Tuesday, June 25, 2019
Teresa Martinez - Florida Catholic
Photography: JONATHAN MARTINEZ | FC
MIAMI GARDENS | Tradition, culture and music where plentiful at the 25th anniversary celebration of the Nigerian Apostolate at St. Monica Church June 16.
Over 100 people attended the Mass, which was celebrated by Archbishop Thomas Wenski and concelebrated by the five Nigerian pastors of the Archdiocese of Miami. The Mass was celebrated in both Igbo and English.
“I congratulate you on this 25th anniversary of the Nigerian/African Apostolate here in the Archdiocese of Miami,” said the archbishop during the homily. “The Nigerian community here may be smaller than the community in Houston or Atlanta, but you have made great contributions here to the Church and the larger community.”
He noted that five Nigerian priests serve as pastors in the archdiocese and other Nigerian priests and religious sisters serve in archdiocesan health care facilities. “Each one of you are members of our parishes – and through your Catholic faith, you work to make our communities better places and thus build up the Kingdom of God,” the archbishop said.
The apostolate is located at St. Monica and has an active membership of about 100 people. The group participates in the annual Migration Mass at St. Mary Cathedral and celebrates Mass in Igbo every Sunday at 2:30 p.m. at St. Monica.
“Today is a time of joy and celebration,” said Father Fidelis Nwanko, of the Congregation of the Holy Ghost Fathers (Spiritans), who leads the Nigerian Apostolate. “It is a time to reflect back on what the Lord has done in our lives” and “be grateful.”
He added that “the apostolate has been an important part of the archdiocese because we have not only been able to maintain our cultural and religious traditions; we have also been able to share it with the South Florida community.”
The apostolate began to form in 1992 after Hurricane Andrew ravished the Miami area. The Nigerian community rallied to support one another and began celebrating Mass once a month at Our Lady of Perpetual Help Church in Opa-Locka (which merged in 2009 with St. James Parish in North Miami). In 1997, the group was recognized as an official apostolate in the archdiocese. Soon after, they began participating in the annual Mass — celebrated around the feast of the Epiphany — marking National Migration Week in the U.S. Since 2009, the apostolate has called St. Monica Parish home.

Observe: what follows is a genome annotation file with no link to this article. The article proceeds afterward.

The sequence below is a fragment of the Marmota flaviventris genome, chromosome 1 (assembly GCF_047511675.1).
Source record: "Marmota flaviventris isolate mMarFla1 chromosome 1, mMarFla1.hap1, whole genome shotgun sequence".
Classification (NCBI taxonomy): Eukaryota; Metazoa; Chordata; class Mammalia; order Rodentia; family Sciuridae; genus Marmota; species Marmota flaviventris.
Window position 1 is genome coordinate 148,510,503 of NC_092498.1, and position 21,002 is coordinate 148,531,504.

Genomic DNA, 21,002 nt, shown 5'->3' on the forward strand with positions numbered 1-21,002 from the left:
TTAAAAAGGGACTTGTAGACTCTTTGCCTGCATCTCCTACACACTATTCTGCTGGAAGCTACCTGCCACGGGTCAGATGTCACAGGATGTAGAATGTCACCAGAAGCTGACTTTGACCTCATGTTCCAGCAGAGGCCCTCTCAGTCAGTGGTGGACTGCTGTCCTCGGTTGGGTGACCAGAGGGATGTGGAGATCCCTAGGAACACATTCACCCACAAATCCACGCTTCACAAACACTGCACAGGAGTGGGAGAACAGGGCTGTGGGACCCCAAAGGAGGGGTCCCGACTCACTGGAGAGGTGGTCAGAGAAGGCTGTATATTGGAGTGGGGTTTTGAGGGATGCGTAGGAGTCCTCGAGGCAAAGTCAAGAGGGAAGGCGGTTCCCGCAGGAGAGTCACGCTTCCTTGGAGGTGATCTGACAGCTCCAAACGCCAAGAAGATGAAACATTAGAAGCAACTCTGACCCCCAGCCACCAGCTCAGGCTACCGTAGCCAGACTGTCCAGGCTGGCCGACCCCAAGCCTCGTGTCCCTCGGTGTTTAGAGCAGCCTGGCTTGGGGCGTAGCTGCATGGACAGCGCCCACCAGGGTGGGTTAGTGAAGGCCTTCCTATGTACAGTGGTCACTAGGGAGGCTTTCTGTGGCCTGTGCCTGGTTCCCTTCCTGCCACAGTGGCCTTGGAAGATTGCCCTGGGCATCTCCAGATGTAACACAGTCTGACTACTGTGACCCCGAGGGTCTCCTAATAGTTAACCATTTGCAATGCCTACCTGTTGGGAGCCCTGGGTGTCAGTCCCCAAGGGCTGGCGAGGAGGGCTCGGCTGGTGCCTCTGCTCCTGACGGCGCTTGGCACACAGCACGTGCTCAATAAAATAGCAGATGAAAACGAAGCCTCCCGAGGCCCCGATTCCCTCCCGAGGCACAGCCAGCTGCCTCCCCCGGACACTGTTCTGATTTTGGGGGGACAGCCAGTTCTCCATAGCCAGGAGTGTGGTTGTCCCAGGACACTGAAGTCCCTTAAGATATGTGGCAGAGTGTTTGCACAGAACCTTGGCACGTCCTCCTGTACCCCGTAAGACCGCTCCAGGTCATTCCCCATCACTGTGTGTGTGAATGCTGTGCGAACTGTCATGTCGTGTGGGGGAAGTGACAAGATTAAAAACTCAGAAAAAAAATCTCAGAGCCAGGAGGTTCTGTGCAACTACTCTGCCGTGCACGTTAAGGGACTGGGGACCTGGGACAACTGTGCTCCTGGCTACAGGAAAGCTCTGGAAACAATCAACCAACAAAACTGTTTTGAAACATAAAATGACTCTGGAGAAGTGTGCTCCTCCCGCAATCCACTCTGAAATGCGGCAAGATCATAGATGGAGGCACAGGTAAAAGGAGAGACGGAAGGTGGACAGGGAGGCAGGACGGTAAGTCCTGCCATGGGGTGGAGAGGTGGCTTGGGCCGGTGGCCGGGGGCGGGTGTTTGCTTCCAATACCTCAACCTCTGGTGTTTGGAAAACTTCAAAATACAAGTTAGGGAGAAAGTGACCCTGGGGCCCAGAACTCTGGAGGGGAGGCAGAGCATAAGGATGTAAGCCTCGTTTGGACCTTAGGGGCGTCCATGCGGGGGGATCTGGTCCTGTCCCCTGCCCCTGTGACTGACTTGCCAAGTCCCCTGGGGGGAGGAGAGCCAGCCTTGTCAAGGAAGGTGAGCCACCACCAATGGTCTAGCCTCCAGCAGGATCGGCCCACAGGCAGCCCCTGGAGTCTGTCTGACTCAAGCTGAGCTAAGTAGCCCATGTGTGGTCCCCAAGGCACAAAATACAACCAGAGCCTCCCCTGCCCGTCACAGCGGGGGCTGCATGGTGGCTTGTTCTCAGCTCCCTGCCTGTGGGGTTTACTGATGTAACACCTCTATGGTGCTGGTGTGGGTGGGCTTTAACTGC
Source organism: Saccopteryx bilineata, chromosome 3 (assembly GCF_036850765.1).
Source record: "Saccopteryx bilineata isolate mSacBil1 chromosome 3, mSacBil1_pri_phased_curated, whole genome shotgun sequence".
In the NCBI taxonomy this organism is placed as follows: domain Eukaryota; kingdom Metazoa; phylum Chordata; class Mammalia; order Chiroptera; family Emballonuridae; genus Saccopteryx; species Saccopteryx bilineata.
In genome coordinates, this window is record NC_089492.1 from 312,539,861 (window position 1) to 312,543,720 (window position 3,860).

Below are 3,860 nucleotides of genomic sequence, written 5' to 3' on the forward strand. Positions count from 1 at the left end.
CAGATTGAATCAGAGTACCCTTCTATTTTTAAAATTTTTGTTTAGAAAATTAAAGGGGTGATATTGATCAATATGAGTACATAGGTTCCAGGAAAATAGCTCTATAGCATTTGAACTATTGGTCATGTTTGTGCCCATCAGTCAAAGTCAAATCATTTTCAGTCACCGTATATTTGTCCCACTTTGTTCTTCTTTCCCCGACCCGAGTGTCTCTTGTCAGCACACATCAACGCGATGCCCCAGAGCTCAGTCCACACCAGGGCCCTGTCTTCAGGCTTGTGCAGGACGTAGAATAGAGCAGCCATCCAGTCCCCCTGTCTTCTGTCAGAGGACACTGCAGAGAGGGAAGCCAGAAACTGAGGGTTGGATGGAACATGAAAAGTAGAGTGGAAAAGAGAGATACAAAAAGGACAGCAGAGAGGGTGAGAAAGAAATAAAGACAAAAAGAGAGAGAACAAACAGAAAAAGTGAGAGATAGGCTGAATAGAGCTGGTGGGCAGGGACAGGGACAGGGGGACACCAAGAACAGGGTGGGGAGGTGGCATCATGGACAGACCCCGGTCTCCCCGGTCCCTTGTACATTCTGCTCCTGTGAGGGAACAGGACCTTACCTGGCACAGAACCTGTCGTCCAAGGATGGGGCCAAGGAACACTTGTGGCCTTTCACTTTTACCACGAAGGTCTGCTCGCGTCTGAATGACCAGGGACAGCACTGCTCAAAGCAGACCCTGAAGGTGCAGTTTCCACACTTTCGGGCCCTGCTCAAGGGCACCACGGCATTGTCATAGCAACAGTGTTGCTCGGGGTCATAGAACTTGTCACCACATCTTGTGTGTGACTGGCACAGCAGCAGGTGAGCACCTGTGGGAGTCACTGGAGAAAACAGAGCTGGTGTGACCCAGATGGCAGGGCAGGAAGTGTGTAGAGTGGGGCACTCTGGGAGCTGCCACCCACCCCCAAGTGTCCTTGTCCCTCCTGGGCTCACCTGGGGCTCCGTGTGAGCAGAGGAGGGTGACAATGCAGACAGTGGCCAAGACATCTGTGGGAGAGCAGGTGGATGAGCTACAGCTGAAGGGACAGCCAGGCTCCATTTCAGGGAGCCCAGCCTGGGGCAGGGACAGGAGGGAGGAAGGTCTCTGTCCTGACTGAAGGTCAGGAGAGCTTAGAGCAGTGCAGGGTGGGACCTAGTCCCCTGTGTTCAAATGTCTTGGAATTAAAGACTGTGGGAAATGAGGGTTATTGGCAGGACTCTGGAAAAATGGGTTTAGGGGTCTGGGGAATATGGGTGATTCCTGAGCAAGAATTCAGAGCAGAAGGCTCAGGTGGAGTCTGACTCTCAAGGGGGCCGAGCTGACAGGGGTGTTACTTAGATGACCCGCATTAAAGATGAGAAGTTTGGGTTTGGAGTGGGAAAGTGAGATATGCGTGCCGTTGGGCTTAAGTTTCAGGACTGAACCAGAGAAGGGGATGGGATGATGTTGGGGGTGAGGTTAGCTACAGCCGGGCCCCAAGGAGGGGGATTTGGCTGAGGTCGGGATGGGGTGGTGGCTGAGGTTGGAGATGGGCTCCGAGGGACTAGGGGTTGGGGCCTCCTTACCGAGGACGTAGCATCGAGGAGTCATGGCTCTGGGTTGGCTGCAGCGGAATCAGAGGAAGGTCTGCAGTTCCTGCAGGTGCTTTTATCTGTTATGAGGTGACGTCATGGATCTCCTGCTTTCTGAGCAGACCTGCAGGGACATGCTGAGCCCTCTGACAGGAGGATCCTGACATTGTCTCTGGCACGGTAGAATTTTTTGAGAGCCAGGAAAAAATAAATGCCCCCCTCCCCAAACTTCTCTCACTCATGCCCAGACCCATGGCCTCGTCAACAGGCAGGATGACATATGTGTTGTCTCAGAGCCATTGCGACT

“Being a part of this group for the last 30 years, since the beginning, has been a great blessing,” said Christopher Anyagaligbo, historian who put together a book chronicling the history of the apostolate in commemoration of the 25th anniversary. “We’ve been through ups and downs but we are here together in celebration as a community and for our children who are our future. Seeing so many dressed in our cultural attire and hearing our music and language makes you feel like you are home. It is also a blessing to hear the archbishop speak our language – he visited Nigeria decades ago — and take part in today’s festivities.”
Among the active members of the apostolate are the Sisters of Jesus the Saviour, a community founded in Nigeria in 1985.
“It is amazing to see how we have grown over the years,” said Saviourite Sister Ignatia Ezeimo. “The goodness of God is present every week when we get together to sing and praise God in our dialect. It brings so much joy, and the spirit and love of God to our people. God is love. We serve God with our culture, language, and with our lives and in service to one another every day.”
At the end of the Mass, participants gathered for a reception in the parish hall featuring traditional food and music.